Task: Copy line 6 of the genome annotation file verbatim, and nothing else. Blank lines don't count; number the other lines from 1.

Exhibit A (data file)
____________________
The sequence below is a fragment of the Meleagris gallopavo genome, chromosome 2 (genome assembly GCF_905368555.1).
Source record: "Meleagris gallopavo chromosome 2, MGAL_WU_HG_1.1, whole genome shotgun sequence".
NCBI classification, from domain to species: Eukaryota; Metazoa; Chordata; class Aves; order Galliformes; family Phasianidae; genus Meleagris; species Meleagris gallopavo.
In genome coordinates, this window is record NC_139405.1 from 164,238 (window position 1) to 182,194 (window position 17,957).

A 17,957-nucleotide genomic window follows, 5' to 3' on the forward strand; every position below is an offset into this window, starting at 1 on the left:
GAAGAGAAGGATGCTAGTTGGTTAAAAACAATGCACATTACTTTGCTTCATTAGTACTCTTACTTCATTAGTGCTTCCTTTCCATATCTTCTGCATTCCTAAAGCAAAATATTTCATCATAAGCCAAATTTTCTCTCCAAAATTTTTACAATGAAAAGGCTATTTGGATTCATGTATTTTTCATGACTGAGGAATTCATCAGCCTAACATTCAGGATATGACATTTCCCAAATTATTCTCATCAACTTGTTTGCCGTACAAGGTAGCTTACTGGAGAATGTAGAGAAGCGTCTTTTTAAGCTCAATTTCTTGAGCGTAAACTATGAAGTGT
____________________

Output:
GAAGAGAAGGATGCTAGTTGGTTAAAAACAATGCACATTACTTTGCTTCATTAGTACTCTTACTTCATTAGTGCTTCCTTTCCATATCTTCTGCATTCCTAAAGCAAAATATTTCATCATAAGCCAAATTTTCTCTCCAAAATTTTTACAATGAAAAGGCTATTTGGATTCATGTATTTTTCATGACTGAGGAATTCATCAGCCTAACATTCAGGATATGACATTTCCCAAATTATTCTCATCAACTTGTTTGCCGTACAAGGTAGCTTACTGGAGAATGTAGAGAAGCGTCTTTTTAAGCTCAATTTCTTGAGCGTAAACTATGAAGTGT